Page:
Big pension funds mobilize against Delaware fee-shifting clauses

November 26, 2014

Last June, when Delaware’s General Assembly was contemplating legislation to prohibit fee-shifting provisions that would require shareholders to pay defense costs for failed suits, the U.S. Chamber of Commerce’s Institute for Legal Reform moved fast. The Chamber sent a letter to the bill’s sponsor, Bryan Townsend, arguing that the proposed law be deferred. It also wrote to all of the members of the Assembly to urge them to oppose the legislation. Fee-shifting, according to the Chamber, was a great way to curtail meritless shareholder claims in “deal tax” suits. Why, the Chamber asked, would lawmakers “deprive” shareholders of the “opportunity” to rein in frivolous litigation?

The Chamber’s lobbying worked. The fee-shifting prohibition proposal had been drafted by the state bar’s corporation law section, in response to a ruling by the Delaware Supreme Court that seemed to endorse fee-shifting. Typically, according to my Reuters colleague Tom Hals, when the state bar backs a proposed law, Delaware legislators pass it. But not this time. Delaware lawmakers tabled the proposed law just a few days after the Chamber sent its letters. “Delaware truly respects the views of the business community,” bill sponsor Townsend told the Wilmington News-Journal.

Institutional investors want to be sure that when the legislature reconsiders fee-shifting, their voices are as loud as the Chamber’s. This week, the Council of Institutional Investors (CII) and a coalition of big public pension funds from California, New York, Florida, Texas, North Carolina and several other states sent letters to Delaware governor Jack Markell; the previous bill’s sponsor, Townsend; the chair of the state bar’s corporation law section, Norman Monhait of Rosenthal, Monhait & Goddess; and the shareholder advisory services Glass Lewis and Institutional Shareholder Services. They contend that fee-shifting bylaws are bad corporate governance that, in the long run, will discourage investment in Delaware corporations and undermine the legitimacy of Delaware courts.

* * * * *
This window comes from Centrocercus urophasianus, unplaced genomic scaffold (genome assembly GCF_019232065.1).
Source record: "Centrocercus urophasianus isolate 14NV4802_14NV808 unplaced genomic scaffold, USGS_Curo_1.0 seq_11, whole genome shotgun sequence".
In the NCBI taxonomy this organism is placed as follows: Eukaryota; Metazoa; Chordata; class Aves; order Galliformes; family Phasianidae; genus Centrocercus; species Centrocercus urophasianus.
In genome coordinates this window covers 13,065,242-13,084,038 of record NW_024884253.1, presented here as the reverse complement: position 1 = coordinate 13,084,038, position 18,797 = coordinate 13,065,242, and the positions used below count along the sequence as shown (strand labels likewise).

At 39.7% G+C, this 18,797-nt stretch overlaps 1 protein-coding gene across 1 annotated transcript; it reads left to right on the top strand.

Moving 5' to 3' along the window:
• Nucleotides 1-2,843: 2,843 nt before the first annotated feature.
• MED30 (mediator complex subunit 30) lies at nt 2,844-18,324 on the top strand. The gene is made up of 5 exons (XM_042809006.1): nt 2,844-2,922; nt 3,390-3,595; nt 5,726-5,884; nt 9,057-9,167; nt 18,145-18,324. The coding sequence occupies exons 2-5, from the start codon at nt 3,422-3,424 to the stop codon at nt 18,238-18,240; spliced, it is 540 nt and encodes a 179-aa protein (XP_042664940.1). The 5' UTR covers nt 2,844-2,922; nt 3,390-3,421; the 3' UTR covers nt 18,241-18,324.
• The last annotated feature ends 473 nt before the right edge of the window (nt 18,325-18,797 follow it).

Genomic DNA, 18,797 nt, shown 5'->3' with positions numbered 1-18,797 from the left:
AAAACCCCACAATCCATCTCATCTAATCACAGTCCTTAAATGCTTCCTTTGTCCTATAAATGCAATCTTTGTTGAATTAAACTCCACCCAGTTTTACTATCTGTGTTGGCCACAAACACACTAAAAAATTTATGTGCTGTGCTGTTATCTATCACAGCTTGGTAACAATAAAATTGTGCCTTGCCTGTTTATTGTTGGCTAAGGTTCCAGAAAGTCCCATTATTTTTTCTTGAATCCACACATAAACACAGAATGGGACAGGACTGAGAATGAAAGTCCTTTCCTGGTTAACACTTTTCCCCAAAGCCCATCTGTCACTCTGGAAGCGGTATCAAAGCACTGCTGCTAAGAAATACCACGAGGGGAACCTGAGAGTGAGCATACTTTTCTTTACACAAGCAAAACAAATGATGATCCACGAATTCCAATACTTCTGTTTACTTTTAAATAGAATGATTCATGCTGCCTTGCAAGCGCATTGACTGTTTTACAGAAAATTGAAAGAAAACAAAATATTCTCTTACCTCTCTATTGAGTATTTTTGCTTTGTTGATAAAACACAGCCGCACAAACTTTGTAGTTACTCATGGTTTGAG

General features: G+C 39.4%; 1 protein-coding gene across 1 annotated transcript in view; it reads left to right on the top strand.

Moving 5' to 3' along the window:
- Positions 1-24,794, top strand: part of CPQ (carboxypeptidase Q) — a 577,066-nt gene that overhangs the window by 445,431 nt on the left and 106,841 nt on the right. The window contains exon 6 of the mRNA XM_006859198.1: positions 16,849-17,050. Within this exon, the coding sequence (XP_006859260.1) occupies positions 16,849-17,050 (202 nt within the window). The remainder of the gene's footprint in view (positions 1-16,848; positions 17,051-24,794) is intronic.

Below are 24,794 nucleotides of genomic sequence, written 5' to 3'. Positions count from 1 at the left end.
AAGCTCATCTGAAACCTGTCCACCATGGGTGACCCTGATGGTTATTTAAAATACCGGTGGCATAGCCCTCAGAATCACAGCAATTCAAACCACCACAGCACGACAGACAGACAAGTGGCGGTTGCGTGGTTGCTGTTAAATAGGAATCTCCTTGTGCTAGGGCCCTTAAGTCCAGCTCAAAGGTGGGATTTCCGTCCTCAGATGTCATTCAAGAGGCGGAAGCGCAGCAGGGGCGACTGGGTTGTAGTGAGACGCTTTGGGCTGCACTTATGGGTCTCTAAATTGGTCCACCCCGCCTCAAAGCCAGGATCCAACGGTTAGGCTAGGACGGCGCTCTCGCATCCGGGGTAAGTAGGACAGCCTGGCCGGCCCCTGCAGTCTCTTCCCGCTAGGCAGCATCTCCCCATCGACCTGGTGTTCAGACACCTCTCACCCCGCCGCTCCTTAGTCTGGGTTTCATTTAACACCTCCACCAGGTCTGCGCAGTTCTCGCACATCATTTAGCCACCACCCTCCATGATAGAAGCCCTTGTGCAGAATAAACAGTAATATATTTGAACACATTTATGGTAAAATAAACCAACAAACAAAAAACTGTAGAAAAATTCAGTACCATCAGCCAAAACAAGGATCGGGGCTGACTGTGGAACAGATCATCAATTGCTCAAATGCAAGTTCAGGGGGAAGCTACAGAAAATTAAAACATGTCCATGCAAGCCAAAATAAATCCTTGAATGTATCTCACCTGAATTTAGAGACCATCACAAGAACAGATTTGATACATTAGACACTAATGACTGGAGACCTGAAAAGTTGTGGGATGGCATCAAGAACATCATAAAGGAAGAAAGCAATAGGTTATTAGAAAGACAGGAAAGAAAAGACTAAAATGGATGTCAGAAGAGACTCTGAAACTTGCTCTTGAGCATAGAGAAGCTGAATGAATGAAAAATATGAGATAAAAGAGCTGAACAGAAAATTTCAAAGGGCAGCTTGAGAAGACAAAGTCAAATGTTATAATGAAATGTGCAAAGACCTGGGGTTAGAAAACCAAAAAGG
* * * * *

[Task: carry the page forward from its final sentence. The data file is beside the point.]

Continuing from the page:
“We are at a critical juncture,” said CII general counsel Jeff Mahoney. The Delaware bar’s corporation law group is once again discussing fee-shifting legislation, which could come up for debate in the legislature as soon as February. Institutional investors, Mahoney said, were determined to share their conviction that fee-shifting provisions diminish corporate accountability to shareholders.

So far, big U.S. corporations have been reluctant to adopt fee-shifting clauses. Lee Rudy of Kessler Topaz Meltzer & Check put together a list for CII of companies that have enacted provisions to restrict shareholder litigation. Of the three dozen or so, only Alibaba, the Chinese online retailer, is a household name. Rudy told me that corporations may be waiting to see what the Delaware legislature says about fee-shifting, or may be reluctant to adopt provisions until they are endorsed by Chancery Court. (The decision that implied the provisions are legal, ATP Tour v. Deutscher Tennis Bund, involved a non-stock corporation.) If Delaware lawmakers or judges say explicitly that fee-shifting is legal for companies with public shareholders, Rudy said, “you’ll see a flood of these bylaws.”

That’s why institutional investors have spoken up, he said. The public pension funds that signed the letters are responsible for trillions of dollars of investor money. The funds, Rudy said, “certainly hope” lawmakers will pay attention to what they have to say.

I left messages for bar committee chairman Monhait and for folks at the Chamber’s Institute for Legal Reform. Neither got back to me.

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